A vibrant account of homecoming and natural change, this story for young readers portrays the meeting of art and nature.
After hearing signs of an early spring one February morning, an unnamed artist approaches a blank canvas. He improvises with a careful selection of oil sticks, creating a mountainous scene skirted by dense trees. A lava beast becomes the catalyst for a tale about learning to accept natural developments. The beast—destined to be transformed from an energetic force into a cooled rock—learns to embrace change, not with resignation but with a sense of belonging. In Maria Mackavey’s The Artist and the Lava Beast, the theme of transformation offers potential teaching points for children who have embarked on chapter books with deeper subjects. Secondary themes of courage and acceptance are briefly touched on through a lone fish, who faces the lava beast.
As the lava beast moves through water, traveling toward a group of A-frame houses set in a valley, he gradually slows, growing tired from having “rolled and flowed and oozed,” scorching grass, bushes, and trees in his path. Fear and fatigue lead to a dream in which a voice addresses him, leading to “a fountain of fire…unfolding in his heart” and a return to his origins.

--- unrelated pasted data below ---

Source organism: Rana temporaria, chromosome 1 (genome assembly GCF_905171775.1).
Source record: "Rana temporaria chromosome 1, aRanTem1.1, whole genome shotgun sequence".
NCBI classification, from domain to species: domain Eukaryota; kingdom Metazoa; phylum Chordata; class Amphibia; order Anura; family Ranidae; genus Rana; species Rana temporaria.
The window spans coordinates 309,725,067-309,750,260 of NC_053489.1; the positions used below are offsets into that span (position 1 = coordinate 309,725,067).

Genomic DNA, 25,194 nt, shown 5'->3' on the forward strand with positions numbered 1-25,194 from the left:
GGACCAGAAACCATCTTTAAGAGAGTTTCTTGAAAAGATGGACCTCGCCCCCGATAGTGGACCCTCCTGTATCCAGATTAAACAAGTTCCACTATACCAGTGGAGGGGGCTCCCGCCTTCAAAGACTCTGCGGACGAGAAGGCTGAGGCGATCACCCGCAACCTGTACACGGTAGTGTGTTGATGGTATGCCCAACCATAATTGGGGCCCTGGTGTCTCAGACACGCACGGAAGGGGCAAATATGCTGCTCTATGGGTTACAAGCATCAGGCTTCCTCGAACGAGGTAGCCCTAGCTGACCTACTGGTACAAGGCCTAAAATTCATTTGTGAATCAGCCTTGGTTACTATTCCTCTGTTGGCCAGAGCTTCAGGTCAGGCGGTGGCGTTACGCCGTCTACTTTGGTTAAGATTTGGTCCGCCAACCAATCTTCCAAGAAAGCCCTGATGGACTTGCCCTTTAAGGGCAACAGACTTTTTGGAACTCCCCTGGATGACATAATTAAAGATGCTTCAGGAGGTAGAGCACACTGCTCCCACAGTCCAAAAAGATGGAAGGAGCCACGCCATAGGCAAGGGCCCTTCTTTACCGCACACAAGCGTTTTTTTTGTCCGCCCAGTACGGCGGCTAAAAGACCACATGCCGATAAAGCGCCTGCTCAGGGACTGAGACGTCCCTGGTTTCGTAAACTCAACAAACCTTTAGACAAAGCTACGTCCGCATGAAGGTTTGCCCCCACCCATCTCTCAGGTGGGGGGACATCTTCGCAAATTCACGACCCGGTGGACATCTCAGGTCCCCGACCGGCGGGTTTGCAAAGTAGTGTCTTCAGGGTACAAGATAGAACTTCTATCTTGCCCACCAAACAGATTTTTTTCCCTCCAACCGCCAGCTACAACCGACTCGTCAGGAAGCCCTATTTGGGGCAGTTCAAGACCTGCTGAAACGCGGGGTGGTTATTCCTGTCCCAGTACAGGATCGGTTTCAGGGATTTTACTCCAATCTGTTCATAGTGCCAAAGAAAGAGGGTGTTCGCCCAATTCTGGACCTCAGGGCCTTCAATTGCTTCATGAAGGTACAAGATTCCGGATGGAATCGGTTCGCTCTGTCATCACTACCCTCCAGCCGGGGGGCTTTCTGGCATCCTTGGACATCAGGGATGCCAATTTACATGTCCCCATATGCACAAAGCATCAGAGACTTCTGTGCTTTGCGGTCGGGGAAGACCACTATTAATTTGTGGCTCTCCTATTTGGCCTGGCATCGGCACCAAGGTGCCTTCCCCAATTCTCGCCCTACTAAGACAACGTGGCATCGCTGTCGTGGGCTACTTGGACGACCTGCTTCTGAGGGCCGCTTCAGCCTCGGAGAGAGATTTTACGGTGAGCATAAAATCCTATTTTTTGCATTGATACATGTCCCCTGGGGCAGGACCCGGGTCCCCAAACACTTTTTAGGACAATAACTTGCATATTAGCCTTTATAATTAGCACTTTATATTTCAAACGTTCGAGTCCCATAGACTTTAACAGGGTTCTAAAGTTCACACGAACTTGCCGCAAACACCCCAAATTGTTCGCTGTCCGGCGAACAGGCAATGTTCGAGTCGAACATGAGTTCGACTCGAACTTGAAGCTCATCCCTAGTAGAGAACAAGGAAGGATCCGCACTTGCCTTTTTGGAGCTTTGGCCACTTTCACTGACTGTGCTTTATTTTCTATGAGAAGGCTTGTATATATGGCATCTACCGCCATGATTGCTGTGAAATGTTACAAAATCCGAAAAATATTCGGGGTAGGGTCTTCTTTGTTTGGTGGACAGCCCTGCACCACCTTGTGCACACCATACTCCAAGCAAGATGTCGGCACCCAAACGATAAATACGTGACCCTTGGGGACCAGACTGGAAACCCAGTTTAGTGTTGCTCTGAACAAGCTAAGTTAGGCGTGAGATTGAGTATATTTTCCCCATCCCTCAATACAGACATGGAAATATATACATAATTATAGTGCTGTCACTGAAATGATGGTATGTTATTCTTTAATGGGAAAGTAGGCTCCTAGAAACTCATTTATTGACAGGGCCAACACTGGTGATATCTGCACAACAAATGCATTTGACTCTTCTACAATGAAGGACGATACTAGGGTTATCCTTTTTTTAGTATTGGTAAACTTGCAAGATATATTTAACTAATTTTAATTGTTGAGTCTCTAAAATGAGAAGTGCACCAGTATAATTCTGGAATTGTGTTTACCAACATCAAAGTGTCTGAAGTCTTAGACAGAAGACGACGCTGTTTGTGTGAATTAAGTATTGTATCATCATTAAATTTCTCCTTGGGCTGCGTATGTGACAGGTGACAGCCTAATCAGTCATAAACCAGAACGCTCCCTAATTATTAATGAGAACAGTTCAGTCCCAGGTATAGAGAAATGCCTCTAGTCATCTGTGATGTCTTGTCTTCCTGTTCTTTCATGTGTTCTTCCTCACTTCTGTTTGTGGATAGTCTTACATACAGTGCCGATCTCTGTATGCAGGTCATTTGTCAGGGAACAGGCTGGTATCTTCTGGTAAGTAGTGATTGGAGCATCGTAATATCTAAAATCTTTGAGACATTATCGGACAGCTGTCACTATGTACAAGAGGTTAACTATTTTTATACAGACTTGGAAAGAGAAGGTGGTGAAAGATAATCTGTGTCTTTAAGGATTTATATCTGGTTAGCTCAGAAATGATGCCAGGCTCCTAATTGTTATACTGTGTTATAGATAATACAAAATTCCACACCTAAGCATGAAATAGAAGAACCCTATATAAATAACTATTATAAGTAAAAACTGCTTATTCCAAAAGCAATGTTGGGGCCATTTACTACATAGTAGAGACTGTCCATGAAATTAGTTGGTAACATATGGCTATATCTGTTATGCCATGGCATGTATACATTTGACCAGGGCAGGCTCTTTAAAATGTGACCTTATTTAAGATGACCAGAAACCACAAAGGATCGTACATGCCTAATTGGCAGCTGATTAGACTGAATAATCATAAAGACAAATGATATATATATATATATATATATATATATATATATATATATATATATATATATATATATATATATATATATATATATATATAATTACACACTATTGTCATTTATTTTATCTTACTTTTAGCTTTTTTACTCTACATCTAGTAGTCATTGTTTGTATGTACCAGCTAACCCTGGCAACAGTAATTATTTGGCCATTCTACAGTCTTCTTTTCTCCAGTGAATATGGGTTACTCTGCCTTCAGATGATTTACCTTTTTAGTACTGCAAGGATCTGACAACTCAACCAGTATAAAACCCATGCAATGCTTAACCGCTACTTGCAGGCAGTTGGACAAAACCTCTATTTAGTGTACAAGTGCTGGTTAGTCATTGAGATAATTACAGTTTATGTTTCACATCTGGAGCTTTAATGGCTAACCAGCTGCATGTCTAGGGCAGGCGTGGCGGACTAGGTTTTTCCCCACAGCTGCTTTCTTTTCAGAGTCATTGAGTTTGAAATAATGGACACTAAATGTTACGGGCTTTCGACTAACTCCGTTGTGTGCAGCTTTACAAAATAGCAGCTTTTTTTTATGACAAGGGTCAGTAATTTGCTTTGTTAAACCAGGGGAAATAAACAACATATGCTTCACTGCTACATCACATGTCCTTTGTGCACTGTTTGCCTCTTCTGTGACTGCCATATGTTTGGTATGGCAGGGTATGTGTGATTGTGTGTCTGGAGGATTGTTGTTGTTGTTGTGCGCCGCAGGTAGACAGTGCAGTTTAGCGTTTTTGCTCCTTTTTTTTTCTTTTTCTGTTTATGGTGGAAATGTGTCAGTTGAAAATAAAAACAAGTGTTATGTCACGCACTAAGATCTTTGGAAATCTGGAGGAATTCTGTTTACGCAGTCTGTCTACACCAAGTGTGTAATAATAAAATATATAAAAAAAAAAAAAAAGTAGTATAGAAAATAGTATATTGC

Phrases restating similar ideas, including a description of houses that are both “closed up and shut down,” and minor repetitions, such as “he began to feel different” and “he was no longer feeling himself,” keep the story from reaching poetic crispness, but such moments are few in an otherwise colorful, evocative plot shaped by the author’s sense of dramatic pauses.
Repetition also occurs in the artwork. Rather than revealing each step of the painting as the artist creates it, a single stock image is reused by cropping and zooming in on different sections, resulting in size variances and sometimes uneven text flow, with slim margins between the images and adjacent paragraphs.
Layout aside, this story appeals to the imagination with its blend of science and art, folkloric atmosphere, and honest emotion. For those who relish adventures in artistic creation, ranging from Crockett Johnson’s Harold and the Purple Crayon to Norton Juster’s The Dot and the Line, Mackavey’s The Artist and the Lava Beast is a charming addition to the field.